Carter took a quick helicopter trip from Merced to Modesto, 38 miles to the north, where he spoke at a $500-a-person outdoor fund-raiser. The event was at the home of Frank Damrell Jr., a former Washington lobbyist for wealthy California landowners who are seeking reclamation law changes that will enable them to keep their federa water subsidies.

But the turnout at the fund-raiser was disappointing, according to one major contributor who attended. At least 250 paying guests had been expected, but fewer than 200 showed up for the "creative omelette" brunch and the wine of Democratic contributors Ernestine and Julio Gallo.

Arriving in Miami tonight, Carter walked past about 200 shouting, placard-waving black demonstrators who gathered across the street from the hotel where the NAACP was meeting. Carter, whose motorcade had been pelted with rocks and bottles thrown by angry blacks in Miami's riot-wracked Liberty City less than a month ago, turned his back on the demonstrators tonight.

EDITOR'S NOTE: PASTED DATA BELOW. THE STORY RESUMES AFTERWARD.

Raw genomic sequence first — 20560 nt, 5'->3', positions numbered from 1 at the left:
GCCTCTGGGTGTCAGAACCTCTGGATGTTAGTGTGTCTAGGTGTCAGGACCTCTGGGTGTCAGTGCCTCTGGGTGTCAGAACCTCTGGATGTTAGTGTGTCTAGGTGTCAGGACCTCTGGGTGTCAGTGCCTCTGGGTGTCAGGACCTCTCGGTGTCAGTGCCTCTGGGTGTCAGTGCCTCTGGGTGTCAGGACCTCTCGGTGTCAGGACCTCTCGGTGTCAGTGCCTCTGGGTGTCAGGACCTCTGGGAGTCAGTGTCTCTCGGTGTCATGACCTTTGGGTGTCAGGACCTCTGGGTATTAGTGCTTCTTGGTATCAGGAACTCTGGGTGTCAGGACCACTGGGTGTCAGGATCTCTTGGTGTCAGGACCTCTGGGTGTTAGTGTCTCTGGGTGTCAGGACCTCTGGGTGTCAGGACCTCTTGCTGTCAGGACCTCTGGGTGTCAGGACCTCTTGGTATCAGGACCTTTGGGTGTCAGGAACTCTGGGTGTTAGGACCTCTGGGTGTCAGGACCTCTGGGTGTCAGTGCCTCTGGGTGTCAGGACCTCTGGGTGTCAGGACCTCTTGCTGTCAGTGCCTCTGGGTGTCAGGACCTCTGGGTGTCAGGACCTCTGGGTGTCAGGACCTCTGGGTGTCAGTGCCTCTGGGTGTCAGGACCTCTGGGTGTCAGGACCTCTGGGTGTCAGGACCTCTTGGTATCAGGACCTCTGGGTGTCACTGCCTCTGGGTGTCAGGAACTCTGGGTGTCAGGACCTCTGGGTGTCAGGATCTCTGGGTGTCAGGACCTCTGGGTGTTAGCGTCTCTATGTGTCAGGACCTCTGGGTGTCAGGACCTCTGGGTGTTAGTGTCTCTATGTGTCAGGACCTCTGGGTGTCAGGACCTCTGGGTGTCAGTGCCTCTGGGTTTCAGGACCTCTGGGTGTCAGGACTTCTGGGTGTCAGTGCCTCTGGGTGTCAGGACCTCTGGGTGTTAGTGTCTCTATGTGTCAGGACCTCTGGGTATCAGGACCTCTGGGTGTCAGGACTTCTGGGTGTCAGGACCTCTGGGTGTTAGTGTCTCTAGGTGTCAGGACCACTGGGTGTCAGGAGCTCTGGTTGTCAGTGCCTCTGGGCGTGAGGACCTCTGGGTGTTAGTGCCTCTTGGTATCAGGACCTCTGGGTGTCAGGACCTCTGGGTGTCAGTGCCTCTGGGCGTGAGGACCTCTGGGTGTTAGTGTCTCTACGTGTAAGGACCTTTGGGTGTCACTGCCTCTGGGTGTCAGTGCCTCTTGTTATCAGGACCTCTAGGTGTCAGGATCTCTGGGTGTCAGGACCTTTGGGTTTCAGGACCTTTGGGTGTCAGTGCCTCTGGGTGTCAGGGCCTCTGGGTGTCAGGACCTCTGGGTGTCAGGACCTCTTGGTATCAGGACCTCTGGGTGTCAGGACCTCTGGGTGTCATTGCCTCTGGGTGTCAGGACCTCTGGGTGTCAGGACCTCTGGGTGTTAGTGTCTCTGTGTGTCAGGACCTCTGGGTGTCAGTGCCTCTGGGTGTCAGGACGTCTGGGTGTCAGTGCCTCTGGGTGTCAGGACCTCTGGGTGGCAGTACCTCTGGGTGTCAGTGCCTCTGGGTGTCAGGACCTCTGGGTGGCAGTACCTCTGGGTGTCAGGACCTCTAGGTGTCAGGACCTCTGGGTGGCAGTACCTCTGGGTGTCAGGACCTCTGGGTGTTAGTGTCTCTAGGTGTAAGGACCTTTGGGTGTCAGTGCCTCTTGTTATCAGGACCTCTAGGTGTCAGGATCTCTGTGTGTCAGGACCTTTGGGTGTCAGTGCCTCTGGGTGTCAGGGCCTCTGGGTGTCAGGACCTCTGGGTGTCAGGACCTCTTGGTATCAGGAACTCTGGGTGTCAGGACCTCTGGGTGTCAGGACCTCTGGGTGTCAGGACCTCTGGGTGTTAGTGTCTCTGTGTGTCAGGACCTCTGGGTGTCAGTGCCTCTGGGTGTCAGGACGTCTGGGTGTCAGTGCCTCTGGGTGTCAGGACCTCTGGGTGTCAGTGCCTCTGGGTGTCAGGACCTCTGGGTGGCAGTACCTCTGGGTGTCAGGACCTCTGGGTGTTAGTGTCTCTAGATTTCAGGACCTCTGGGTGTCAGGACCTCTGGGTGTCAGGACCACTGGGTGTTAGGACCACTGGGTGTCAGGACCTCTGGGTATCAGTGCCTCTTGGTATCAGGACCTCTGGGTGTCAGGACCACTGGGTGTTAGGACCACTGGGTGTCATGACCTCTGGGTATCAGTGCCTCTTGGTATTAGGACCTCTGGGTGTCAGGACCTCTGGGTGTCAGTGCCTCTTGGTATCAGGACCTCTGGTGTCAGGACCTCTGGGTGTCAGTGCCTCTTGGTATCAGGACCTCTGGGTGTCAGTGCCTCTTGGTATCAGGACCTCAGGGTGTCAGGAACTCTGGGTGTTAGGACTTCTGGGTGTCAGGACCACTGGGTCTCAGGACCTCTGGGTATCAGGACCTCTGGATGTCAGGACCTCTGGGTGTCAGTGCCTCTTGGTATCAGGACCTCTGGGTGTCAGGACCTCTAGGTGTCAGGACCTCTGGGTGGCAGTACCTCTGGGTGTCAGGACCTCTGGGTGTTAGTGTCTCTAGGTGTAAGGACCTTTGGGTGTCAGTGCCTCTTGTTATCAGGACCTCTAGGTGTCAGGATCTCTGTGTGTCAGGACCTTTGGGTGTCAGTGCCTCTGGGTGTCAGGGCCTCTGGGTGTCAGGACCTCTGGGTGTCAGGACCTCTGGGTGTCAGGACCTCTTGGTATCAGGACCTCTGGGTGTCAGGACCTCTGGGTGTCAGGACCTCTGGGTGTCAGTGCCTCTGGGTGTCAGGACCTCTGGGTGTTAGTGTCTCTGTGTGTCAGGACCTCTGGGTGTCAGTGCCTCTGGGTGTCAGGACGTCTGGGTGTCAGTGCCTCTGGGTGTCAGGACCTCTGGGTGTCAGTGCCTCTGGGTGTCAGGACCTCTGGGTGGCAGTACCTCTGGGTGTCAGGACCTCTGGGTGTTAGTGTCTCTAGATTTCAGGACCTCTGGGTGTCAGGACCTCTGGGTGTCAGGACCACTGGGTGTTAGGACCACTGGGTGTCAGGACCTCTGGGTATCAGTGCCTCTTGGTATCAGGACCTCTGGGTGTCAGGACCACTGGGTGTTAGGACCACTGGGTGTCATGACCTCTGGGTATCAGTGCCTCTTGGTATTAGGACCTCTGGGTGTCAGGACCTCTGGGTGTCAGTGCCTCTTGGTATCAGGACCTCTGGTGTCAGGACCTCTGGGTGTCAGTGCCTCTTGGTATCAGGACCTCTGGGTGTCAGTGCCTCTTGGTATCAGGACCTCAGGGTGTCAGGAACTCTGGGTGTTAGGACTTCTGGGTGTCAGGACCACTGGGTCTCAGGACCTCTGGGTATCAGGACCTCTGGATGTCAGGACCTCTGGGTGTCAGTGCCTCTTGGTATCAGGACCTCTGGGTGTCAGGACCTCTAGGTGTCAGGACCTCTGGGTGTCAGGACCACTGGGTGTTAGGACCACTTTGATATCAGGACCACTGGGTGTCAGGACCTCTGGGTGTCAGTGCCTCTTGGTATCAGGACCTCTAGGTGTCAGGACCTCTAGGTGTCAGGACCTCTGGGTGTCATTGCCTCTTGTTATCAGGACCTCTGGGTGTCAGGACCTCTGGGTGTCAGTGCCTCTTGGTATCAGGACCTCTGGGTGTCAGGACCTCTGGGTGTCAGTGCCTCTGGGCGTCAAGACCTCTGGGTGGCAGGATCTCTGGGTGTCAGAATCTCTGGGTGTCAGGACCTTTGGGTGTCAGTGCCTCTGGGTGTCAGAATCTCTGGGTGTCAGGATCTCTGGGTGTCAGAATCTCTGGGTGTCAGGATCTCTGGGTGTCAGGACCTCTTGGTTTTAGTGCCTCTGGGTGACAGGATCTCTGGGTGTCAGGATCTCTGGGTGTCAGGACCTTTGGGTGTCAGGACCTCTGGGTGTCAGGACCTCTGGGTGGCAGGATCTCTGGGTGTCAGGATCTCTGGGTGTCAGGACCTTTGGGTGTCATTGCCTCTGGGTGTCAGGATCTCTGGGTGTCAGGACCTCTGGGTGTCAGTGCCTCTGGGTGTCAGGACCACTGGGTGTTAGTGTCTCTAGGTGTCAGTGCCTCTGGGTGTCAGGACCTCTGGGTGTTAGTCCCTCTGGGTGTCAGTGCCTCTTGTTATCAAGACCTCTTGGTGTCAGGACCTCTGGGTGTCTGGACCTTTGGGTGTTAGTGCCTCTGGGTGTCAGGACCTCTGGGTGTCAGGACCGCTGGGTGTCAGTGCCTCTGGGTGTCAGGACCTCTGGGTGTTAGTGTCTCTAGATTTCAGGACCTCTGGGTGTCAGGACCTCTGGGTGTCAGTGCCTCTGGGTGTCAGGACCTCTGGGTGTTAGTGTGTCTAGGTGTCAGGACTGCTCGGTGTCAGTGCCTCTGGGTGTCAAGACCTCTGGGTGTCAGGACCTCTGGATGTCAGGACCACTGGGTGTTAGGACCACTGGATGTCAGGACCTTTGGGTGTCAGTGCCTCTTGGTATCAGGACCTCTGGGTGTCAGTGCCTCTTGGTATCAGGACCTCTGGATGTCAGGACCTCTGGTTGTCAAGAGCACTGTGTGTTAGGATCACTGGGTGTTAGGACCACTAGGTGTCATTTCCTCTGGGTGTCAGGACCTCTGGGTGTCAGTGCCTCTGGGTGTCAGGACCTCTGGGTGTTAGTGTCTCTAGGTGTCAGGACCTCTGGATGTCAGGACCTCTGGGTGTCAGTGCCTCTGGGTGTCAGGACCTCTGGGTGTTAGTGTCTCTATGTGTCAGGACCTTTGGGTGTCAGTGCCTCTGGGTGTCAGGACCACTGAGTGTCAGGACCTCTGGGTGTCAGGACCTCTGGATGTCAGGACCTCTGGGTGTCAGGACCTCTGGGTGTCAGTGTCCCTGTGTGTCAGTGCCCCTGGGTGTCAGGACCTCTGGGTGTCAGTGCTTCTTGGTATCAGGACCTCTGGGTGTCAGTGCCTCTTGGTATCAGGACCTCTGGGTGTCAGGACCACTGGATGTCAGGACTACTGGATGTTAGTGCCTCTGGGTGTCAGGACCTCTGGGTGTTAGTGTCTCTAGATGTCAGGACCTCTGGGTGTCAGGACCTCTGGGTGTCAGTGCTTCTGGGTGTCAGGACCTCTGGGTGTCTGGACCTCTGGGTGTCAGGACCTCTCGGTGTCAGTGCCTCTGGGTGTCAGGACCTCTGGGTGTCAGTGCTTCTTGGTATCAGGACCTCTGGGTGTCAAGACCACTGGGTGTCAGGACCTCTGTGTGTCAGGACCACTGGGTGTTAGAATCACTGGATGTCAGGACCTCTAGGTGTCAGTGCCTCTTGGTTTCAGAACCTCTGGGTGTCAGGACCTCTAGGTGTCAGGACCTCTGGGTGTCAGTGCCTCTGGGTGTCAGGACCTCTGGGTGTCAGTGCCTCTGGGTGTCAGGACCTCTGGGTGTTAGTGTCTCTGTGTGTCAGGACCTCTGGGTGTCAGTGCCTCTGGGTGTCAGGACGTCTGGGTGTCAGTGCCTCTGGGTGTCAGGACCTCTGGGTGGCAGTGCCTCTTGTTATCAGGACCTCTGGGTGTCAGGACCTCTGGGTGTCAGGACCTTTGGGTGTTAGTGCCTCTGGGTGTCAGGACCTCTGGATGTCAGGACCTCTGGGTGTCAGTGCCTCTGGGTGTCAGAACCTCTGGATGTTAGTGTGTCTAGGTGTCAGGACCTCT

The protesters said they wanted Carter to know that $71 million in federal aid for riot recovery for Miami was not enough.

As Carter walked on to the stage for his address, a NAACP youth gospel choir chorused, "Mr. President, we want jobs."

The NAACP members gave Carter a warmer reception when he reminded them of his appointment of minorities to the federal bench. The president said a Reagan presidency might not only reverse the trend but also bring a far more conservative judiciary and Supreme Court.